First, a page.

“For a woman, the Qur’an is protection,” she firmly states. “The Qur’an can teach a women her rights so she is not misled in a culture-based society who might not value these rights.” Houda tells the wide-eyed girls staring up at her at the end of the summer that they are free. She leaves them with a sense of agency within their faith that is too often absent within conservative spheres of Islam.

The documentary was filmed right before the uprising in Syria, which adds an element of abject sadness to the story. As the screen fades to black at the end, we find out Houda and her family no longer live in Damascus, they have moved to the Gulf. We know that the city no longer looks the way it was captured in the film. We wonder if the resplendent young girls we witnessed laughing and playing are even still alive. Our hearts break as the credits tell us what we already know: this story is no longer, it is frozen in time. During the question-and-answer session after the film, Director Laura Nix fought back tears—“I hope one day, you can go home,” she said to the myriad of Syrians in the audience. Person after person thanked her for capturing and sharing this story. Audience members of all faiths and backgrounds spoke about their views on The Light in Her Eyes. Some were critical, some had only lavish praise. All were grateful.

About a week ago, I went to an engagement party and somehow ended up in a choreographed dance at the beginning (thanks to Julie). I’ve had a lot of unexpected moments here, but I never thought I would be voguing to Pitbull at a Jordanian engagement party. But, it happened.

The beginning was fatefully caught on film, and it is with great pride and a little embarrassment that I show it to you all:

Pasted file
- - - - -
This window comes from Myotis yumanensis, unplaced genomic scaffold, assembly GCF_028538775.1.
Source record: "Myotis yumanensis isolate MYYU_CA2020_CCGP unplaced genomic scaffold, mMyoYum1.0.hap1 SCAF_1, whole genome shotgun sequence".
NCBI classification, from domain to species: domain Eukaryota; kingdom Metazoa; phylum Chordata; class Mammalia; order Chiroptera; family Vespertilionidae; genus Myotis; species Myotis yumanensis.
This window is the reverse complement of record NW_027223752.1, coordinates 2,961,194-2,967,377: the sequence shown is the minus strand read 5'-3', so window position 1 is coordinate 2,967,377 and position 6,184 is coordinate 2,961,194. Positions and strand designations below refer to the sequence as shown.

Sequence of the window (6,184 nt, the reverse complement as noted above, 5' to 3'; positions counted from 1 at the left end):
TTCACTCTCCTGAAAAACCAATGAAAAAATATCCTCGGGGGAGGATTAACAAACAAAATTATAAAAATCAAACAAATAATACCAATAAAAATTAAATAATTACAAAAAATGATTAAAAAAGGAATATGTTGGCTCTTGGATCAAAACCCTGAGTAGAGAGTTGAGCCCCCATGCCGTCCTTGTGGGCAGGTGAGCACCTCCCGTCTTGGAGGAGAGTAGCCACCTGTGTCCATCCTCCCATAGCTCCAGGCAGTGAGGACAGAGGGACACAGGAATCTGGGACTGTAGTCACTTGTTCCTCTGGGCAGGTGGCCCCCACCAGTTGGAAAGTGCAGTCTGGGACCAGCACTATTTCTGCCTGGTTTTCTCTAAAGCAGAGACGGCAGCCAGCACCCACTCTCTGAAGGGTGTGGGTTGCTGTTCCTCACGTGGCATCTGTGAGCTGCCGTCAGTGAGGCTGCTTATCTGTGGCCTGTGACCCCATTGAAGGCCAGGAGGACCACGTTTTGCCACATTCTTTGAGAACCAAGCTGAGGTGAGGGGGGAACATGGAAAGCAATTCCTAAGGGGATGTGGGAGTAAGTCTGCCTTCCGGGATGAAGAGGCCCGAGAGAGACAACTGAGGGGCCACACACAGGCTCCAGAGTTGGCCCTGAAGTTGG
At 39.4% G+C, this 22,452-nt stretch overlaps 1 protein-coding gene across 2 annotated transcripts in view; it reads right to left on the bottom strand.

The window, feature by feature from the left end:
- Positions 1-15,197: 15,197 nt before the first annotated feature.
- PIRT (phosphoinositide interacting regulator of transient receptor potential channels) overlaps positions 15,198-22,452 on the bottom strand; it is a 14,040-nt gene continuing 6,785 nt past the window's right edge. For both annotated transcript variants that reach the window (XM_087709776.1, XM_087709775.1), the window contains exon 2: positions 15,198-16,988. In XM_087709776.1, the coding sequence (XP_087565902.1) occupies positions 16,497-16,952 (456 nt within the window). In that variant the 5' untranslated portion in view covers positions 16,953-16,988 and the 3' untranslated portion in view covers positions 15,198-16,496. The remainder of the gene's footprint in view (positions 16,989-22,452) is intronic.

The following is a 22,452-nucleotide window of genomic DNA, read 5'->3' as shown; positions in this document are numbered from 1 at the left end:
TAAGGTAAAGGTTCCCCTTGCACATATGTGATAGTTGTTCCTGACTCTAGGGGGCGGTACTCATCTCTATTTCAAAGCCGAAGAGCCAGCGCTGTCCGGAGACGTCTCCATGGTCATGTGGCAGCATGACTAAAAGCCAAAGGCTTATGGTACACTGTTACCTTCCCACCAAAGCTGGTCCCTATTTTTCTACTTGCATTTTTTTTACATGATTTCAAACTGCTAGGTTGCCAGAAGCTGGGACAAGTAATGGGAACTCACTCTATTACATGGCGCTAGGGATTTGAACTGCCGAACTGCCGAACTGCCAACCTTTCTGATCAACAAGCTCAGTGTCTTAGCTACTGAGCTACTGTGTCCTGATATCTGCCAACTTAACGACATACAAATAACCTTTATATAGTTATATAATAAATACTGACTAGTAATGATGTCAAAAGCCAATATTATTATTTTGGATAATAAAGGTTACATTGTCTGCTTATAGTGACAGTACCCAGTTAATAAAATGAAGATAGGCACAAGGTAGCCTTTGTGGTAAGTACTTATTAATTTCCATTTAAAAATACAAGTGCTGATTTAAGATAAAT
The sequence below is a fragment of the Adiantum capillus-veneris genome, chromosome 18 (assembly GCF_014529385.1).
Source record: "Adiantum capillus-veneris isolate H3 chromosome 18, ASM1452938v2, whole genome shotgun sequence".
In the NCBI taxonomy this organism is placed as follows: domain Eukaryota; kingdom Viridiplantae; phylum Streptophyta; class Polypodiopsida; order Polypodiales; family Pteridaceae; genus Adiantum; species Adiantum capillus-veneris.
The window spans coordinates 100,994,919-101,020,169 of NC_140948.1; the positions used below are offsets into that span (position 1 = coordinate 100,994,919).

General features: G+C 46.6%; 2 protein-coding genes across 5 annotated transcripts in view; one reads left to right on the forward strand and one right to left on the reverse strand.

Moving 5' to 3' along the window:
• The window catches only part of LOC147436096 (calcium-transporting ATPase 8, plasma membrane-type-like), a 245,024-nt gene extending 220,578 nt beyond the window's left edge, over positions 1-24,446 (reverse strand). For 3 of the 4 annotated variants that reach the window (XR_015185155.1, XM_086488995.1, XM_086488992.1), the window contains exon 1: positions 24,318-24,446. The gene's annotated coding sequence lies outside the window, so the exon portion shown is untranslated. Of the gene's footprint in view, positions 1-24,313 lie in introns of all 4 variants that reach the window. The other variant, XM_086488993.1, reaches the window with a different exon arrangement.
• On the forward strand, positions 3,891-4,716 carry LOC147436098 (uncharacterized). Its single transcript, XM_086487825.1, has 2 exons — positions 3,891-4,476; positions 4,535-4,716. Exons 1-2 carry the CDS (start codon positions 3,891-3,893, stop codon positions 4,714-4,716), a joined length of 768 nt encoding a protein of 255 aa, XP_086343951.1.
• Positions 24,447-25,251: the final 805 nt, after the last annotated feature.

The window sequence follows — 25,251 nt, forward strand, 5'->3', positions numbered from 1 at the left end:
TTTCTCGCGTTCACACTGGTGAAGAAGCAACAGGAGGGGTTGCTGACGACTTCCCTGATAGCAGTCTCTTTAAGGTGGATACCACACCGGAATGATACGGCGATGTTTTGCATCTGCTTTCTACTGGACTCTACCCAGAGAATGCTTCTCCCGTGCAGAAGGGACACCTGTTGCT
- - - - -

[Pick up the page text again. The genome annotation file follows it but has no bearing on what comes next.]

I recently watched a sobering and well-shot documentary about six Syrian activists who risk their lives daily to capture and broadcast footage of the war.

You can watch it for yourselves here

It’s mid-April and I’m officially awful at keeping track of time, and updating this blog o’ mine. Better late than never though, riiiiight you guys?

Ok. Nonetheless, life has been fun and exciting lately – punctuated by brief and minor breakdowns about next year. I’ve finished the mini-documentary I’ve been working on and I think it’s decent for a first try. My internship with USAID has ended. Jordan is…the same. It’s getting hot and dry again. The mosquitoes are coming back, much to my chagrin. Teaching is fine; mashy el haal, as they say here. The other day, I had a really funny classroom interaction that I’ll try and describe in writing, although it’s admittedly funnier when told aloud.

The scene: post-class on Thursday, a few students are left over, one of them is M*. A student of mine from another section, Q*, comes bursting through the door.

Q: (Pointing at M) Doctora doctora, he cannot differentiate between “p” and “b.”

M: (Clearly irritated) Yes, I can! (Wildly gesturing to the student sitting next to him) Abble bie. Abble bie!

For the record, I try and keep things strict in class. I don’t smile often because I like students to think I am stern and foreboding – it’s all a ruse. But in this instance, I lost it. I could not hold back my laughter and I worried that M would think that I was laughing at him, rather than just the hilarious form the accusation took. But I reassured M that his English accent is stellar, and not to worry. Being a teacher is like an acting performance every single day.

*names have been omitted, because I’m sure that would violate something.